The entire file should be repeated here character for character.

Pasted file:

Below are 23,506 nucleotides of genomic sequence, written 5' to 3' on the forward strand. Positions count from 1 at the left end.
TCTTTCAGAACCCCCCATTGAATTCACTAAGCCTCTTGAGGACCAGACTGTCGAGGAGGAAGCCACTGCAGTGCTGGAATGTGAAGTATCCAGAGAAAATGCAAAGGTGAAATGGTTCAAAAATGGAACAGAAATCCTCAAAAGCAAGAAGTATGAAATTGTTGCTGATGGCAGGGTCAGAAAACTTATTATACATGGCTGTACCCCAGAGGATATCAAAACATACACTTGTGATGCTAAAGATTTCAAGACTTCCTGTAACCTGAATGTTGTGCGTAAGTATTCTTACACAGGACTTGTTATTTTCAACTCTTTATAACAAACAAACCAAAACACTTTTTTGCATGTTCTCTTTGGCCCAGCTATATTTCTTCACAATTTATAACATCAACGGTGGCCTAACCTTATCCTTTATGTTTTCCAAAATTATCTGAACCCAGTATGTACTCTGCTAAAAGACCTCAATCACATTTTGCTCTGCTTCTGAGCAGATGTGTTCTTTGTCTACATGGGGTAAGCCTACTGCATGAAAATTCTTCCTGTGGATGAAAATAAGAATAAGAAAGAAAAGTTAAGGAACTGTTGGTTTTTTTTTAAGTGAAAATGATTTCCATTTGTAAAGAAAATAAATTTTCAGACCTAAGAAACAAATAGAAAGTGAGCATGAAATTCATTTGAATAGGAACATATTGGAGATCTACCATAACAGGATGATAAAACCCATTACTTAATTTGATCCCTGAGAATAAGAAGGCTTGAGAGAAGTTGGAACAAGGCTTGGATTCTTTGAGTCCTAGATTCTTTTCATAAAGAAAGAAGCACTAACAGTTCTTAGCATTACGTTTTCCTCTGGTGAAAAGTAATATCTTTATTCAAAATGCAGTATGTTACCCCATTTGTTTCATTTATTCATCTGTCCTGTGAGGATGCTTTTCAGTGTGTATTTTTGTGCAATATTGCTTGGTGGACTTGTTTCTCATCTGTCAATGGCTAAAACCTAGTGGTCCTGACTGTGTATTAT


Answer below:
Below are 23,506 nucleotides of genomic sequence, written 5' to 3' on the forward strand. Positions count from 1 at the left end.
TCTTTCAGAACCCCCCATTGAATTCACTAAGCCTCTTGAGGACCAGACTGTCGAGGAGGAAGCCACTGCAGTGCTGGAATGTGAAGTATCCAGAGAAAATGCAAAGGTGAAATGGTTCAAAAATGGAACAGAAATCCTCAAAAGCAAGAAGTATGAAATTGTTGCTGATGGCAGGGTCAGAAAACTTATTATACATGGCTGTACCCCAGAGGATATCAAAACATACACTTGTGATGCTAAAGATTTCAAGACTTCCTGTAACCTGAATGTTGTGCGTAAGTATTCTTACACAGGACTTGTTATTTTCAACTCTTTATAACAAACAAACCAAAACACTTTTTTGCATGTTCTCTTTGGCCCAGCTATATTTCTTCACAATTTATAACATCAACGGTGGCCTAACCTTATCCTTTATGTTTTCCAAAATTATCTGAACCCAGTATGTACTCTGCTAAAAGACCTCAATCACATTTTGCTCTGCTTCTGAGCAGATGTGTTCTTTGTCTACATGGGGTAAGCCTACTGCATGAAAATTCTTCCTGTGGATGAAAATAAGAATAAGAAAGAAAAGTTAAGGAACTGTTGGTTTTTTTTTAAGTGAAAATGATTTCCATTTGTAAAGAAAATAAATTTTCAGACCTAAGAAACAAATAGAAAGTGAGCATGAAATTCATTTGAATAGGAACATATTGGAGATCTACCATAACAGGATGATAAAACCCATTACTTAATTTGATCCCTGAGAATAAGAAGGCTTGAGAGAAGTTGGAACAAGGCTTGGATTCTTTGAGTCCTAGATTCTTTTCATAAAGAAAGAAGCACTAACAGTTCTTAGCATTACGTTTTCCTCTGGTGAAAAGTAATATCTTTATTCAAAATGCAGTATGTTACCCCATTTGTTTCATTTATTCATCTGTCCTGTGAGGATGCTTTTCAGTGTGTATTTTTGTGCAATATTGCTTGGTGGACTTGTTTCTCATCTGTCAATGGCTAAAACCTAGTGGTCCTGACTGTGTATTAT